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|February 2, 1999||
Tamilnet 99, an international conference and seminar on Tamil in information technology, is being organised by the Tamil Nadu government in Madras on February 7 and 8.
Different keyboard layouts and coding systems in Tamil are confusing Tamil software users and nobody has yet taken an initiative set standards, the chief minister explained.
Because Tamil Nadu is the birthplace of the Tamil language, the state has taken the initiative and is confident that a consensus on the standards would be reached at the conference and would be accepted by Tamils all over the country, he hopes.
Karunanidhi has said that the conference would also focus on producing more learning technology in Tamil and the use of the language in multimedia, the Internet and computing in general.
The rapid development of the Internet and communication technologies has attracted the attention of Tamils everywhere, particularly those living abroad. The language itself has gained substantial presence on the Internet, he claims.
Tamil software is quite popular on the Internet and hundreds of Tamil sites have been developed for information and literature ranging from the Sangam period to newspapers from India. The use of Tamil on the Internet is far greater than any other Indian language, Karunanidhi claims.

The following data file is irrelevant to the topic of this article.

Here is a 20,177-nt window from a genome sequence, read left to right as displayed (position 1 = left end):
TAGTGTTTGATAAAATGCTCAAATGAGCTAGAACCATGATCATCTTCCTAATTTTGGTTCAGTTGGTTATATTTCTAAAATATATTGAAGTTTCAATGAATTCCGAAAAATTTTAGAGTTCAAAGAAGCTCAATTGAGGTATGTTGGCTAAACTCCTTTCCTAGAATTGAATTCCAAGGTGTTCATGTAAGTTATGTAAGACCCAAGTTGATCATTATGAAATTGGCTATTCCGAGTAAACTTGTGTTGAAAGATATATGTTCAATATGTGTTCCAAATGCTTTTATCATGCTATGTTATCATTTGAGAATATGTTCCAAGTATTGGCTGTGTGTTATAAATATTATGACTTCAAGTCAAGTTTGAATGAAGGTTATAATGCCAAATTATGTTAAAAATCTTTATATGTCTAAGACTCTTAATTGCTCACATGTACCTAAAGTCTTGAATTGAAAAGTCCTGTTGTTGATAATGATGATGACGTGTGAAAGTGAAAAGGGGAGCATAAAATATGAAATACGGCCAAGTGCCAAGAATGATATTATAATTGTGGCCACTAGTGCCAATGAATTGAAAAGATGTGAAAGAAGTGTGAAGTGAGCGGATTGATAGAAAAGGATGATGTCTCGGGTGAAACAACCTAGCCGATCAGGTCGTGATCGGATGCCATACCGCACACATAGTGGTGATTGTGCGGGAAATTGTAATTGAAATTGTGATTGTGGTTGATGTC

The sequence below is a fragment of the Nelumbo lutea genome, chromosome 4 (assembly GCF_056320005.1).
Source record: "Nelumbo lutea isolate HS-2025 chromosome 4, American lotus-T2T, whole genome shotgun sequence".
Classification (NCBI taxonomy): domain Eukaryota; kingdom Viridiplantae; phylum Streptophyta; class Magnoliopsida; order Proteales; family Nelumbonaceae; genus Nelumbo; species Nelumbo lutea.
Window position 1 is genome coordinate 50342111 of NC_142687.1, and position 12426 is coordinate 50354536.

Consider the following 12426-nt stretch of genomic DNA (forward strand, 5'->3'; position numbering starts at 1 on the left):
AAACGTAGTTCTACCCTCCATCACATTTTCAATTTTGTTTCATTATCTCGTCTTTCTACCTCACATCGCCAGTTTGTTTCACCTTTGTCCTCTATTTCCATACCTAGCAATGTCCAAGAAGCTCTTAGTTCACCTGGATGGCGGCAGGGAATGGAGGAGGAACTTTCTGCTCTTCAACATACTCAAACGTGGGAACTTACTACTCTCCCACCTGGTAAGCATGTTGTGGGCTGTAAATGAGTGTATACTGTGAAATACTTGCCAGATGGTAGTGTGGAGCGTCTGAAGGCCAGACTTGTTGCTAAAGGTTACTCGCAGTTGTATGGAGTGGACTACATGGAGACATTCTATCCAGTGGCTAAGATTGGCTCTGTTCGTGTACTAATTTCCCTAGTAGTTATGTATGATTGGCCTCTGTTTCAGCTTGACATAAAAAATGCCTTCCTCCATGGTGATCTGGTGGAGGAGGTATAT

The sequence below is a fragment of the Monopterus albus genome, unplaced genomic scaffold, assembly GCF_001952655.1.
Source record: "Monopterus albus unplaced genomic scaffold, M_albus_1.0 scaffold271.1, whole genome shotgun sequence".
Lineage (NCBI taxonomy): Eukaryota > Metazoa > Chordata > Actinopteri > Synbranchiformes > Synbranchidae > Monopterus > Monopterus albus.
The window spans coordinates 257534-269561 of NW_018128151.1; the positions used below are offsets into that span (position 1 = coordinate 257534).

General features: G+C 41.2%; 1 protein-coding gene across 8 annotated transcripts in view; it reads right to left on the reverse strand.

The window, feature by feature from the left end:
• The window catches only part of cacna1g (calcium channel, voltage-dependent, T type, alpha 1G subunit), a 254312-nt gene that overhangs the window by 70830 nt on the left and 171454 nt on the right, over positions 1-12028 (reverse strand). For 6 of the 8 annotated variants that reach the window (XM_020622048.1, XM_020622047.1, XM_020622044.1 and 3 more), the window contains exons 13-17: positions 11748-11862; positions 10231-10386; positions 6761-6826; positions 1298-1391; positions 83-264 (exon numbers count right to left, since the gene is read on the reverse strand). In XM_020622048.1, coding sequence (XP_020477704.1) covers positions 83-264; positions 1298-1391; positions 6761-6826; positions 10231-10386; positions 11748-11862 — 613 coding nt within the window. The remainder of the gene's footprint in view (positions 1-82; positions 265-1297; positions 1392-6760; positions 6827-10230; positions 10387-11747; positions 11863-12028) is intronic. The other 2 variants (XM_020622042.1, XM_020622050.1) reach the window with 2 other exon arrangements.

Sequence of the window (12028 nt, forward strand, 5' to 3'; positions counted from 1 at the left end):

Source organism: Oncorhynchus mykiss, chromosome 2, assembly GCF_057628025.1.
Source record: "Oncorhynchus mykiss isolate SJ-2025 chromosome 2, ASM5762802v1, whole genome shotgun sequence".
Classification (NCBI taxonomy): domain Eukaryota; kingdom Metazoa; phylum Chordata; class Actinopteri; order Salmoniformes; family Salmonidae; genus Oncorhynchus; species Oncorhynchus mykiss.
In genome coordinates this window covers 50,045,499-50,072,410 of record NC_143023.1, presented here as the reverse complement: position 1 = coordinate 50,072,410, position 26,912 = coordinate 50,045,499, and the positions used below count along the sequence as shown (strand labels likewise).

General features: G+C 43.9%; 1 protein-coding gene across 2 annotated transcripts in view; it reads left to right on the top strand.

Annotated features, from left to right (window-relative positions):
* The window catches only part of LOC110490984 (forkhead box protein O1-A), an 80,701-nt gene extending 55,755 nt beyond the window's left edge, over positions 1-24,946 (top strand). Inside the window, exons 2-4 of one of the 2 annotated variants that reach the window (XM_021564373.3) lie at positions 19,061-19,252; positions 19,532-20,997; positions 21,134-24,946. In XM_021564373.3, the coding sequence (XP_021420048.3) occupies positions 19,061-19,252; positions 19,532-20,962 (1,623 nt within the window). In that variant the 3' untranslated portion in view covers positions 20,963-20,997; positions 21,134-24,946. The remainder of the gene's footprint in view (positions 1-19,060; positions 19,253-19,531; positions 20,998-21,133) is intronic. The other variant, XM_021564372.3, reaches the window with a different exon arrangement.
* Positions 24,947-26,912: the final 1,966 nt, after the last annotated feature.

However, different coding systems and keyboards have confused the picture, he regretted. If the situation were not rectified, there would be many different forms of Tamil on the Internet. The Tamil text created by one software is not compatible with the text created by another software, the chief minister has pointed out. This would make users of Tamil in computers remain in isolated islands.
Karunanidhi has explained that the reason for the initiative is also to take the Internet to the common people of his state. "The success of the use of the Internet by the people of state in the proposed 1,000 Internet centres in association with WorldTel depends on this," he says.
"Our ultimate objective is that a common man living in Kanyakumari should be able to chat not only with a Tamil living in Kashmir but also in California while using the Internet," Karunanidhi says.
Murasoli Maran, chairman of the reception committee and Prof M Anandakrishnan, chairman of the sub-committee of the state's IT Task Force have said preliminary discussions on the issue have been held over the last 45 days for finalising the Tamil keyboard, involving software experts from Tamil speaking countries.
In the last two meetings a consensus has been reached, they said. In word processing, there are about 50 Tamil software and about 200 fonts. Email software and word-processing software have been developed in the last six months, they added.
Maran said countries like China, Japan and the Arab nations have already standardised keyboards and adopted common coding system for their respective languages.
Official delegates are expected from Sri Lanka, Malaysia and Singapore, they said.
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